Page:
Mary Holden Welcomes Dr. Joseph

Former teacher and current education blogger Mary Holden recently posted her remarks welcoming Dr. Shawn Joseph to MNPS. Here they are:

Good evening, members of the school board and Dr. Joseph.

My name is Mary Holden, and I am an MNPS parent and former teacher. Dr. Joseph, I want to welcome you to MNPS. I’m glad you’re here and happy to see the direction you’re taking so far, which seems to be that of someone who listens and learns from those around you.

Recently, I spoke to the school board about what I would like to see in a new director of schools. One thing I mentioned was that we need a champion for our schools. Many great things are happening here. However, the inequity that exists in our neediest schools is unacceptable. They need extra resources, funding, and support in order to make them equitable. I support the community schools model. What we don’t need is more charter schools. I have heard you talk about equity, and I am pleased to hear that this seems to be a priority.

Another thing I mentioned was the need to truly listen and respect the teachers in this district. When I worked in MNPS, I noticed the culture of fear right away. It’s a real thing. Teachers feel intimidated to speak up for fear of retaliation. I hope you are able to dismantle that culture of fear quickly, and I believe your approach so far has been effective.

There is an important issue I want to speak about. Over the last year, the human resources department apparently enacted a policy wherein any teacher who is going to be non-renewed will also automatically be made ineligible for rehire. This means if a principal feels a teacher is not a good fit, instead of simply non-renewing that teacher and letting them go back into the pool of eligible teachers, that teacher is basically fired and not allowed to apply ever again in this district.

I know of an experienced kindergarten EL teacher fired under this policy for low test scores – in kindergarten! A first year middle school English teacher told to teach math instead and then fired under this policy for low test scores. Teachers who speak out and ask questions and suddenly that principal doesn’t like them, so they’re fired under this policy. The careers of these dedicated teachers are now over and done with in MNPS. This policy is harmful to teachers and students. I have three requests for you: 1) that you get rid of this current “policy”; 2) consider a new written policy where more than one person must sign off on teachers who are specifically recommended to be ineligible for rehire, and 3) please consider reviewing the files of those teachers from this year whose careers are, for the moment, effectively ruined. We have lost good teachers because of this, and yet there are tons of open positions. It’s not right, but you can make it better.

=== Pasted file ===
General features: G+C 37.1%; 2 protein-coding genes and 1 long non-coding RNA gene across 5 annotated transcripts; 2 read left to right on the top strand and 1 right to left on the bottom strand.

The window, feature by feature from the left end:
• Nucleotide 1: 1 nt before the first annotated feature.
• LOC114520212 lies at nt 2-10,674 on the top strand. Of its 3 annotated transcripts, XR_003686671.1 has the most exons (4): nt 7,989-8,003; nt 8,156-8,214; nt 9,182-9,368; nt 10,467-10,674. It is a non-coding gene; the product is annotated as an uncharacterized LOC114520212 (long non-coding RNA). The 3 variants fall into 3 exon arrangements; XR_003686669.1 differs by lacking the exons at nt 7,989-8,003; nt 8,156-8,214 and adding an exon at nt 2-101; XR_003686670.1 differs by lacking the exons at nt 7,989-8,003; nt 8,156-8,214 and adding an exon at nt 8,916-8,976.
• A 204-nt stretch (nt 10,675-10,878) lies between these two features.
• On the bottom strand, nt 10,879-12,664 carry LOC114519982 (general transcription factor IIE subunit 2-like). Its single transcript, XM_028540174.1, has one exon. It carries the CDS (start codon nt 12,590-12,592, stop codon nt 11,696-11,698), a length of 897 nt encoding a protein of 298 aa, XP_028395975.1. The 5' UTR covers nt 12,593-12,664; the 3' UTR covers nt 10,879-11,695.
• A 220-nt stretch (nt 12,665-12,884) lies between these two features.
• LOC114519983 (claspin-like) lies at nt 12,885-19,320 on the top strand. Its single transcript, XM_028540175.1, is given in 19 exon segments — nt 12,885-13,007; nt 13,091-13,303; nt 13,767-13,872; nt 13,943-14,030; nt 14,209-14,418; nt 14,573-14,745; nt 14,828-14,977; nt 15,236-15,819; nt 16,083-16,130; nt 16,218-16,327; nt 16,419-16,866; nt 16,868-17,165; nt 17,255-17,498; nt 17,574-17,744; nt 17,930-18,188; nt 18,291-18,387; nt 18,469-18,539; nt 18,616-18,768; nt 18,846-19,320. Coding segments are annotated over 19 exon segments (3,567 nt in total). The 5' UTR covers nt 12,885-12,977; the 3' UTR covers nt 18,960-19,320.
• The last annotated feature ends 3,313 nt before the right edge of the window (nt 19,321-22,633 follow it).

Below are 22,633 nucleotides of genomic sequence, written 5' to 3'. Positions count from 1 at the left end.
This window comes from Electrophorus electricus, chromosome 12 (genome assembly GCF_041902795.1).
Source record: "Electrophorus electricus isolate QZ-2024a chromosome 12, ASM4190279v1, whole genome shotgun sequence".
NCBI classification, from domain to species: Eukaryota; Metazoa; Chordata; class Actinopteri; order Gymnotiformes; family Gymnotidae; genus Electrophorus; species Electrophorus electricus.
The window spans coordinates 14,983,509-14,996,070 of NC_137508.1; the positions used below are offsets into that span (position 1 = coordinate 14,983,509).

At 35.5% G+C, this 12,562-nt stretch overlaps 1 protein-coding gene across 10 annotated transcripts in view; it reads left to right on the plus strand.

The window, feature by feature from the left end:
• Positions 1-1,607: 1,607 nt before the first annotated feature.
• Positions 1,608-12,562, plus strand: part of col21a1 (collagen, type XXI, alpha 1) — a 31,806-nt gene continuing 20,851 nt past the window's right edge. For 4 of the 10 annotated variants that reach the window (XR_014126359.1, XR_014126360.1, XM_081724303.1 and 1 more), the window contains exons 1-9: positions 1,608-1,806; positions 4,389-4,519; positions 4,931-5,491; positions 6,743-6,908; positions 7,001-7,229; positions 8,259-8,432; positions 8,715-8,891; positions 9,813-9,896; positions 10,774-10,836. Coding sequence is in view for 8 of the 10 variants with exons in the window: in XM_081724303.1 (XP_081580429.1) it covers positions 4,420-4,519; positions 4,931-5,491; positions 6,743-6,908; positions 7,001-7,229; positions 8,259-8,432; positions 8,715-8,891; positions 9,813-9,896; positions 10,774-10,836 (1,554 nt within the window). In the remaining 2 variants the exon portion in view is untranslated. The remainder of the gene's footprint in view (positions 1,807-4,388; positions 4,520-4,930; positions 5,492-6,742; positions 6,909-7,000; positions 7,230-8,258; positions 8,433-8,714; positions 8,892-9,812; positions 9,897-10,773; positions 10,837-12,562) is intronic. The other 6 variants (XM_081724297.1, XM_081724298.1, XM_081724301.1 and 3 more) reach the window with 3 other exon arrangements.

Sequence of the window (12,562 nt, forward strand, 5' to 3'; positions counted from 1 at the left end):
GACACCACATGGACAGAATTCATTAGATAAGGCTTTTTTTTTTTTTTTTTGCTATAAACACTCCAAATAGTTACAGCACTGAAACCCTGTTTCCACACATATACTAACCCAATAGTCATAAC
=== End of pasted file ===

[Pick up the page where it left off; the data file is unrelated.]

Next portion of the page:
Another concern I have is your 47-member transition team. I understand the need for a transition team. But 47 is an awfully high number, especially when I don’t see teachers and parents well represented. There are charter folks, TFA, business people, and complete outsiders, but not a lot of actual MNPS stakeholders. It’s disappointing.

Overall, I am excited for your work to begin here in MNPS, and I sincerely wish you the best. Thank you.”

For more on education politics and policy in Tennessee, follow @TNEdReport


 

 

MNPS Unveils New Pay Scale

WSMV reports that MNPS has unveiled its new teacher pay scale:

Metro Schools has unveiled a new pay scale for teachers, which will show as soon as their next paycheck.
The school district says the pay scale will deliver a “significant pay increase” for many teachers.

According to the old scale, teachers with eight years or less of experience were paid $42,082 and teachers with 10 years of experience were paid $44,536.

With the new pay scale, salaries will range between $42,100 and $44,750 for teachers with under 10 years of experience. Teachers with 10 years of experience will earn $47,000.

Here’s a link to the complete pay scale for certified teachers.

A previous analysis found that MNPS lags behind several similar districts in terms of teacher pay.

The upgraded scale shows that teachers with 10 years of experience are now closer to their peers in similar urban districts. However, teachers at the top end of the scale still lag behind their peers in similar districts. Still, the move marks progress and an important investment in the teachers of MNPS.

More on Teacher Pay:

The Importance of Teacher Pay

The Value Proposition for Teachers

You Can’t Buy Groceries with Gratitude

For more on education politics and policy in Tennessee, follow @TNEdReport


 

 

Payday Loans for Charter Schools

Earlier today, I reported on the links between Nashville’s Project Renaissance/Nashville RISE and national groups promoting corporate education reform. Specifically, I noted Renaissance’s membership in Education Cities and the similarities between what’s happening in Nashville and what’s happening in other “Education Cities” like Indianapolis.

It’s important to also examine what’s happening in Indianapolis — a district following the Education Cities playbook — in order to see if that’s what we’d like to have happen in Nashville.

First, the charter schools in Indy aren’t doing so well. It may be because, as former TN ASD Superintendent Chris Barbic once said:

“As a charter school founder, I did my fair share of chest pounding over great results,” he wrote. “I’ve learned that getting these same results in a zoned neighborhood school environment is much harder.”

Chalkbeat’s Scott Elliott reported in April of this year on the struggles faced by charters in IPS: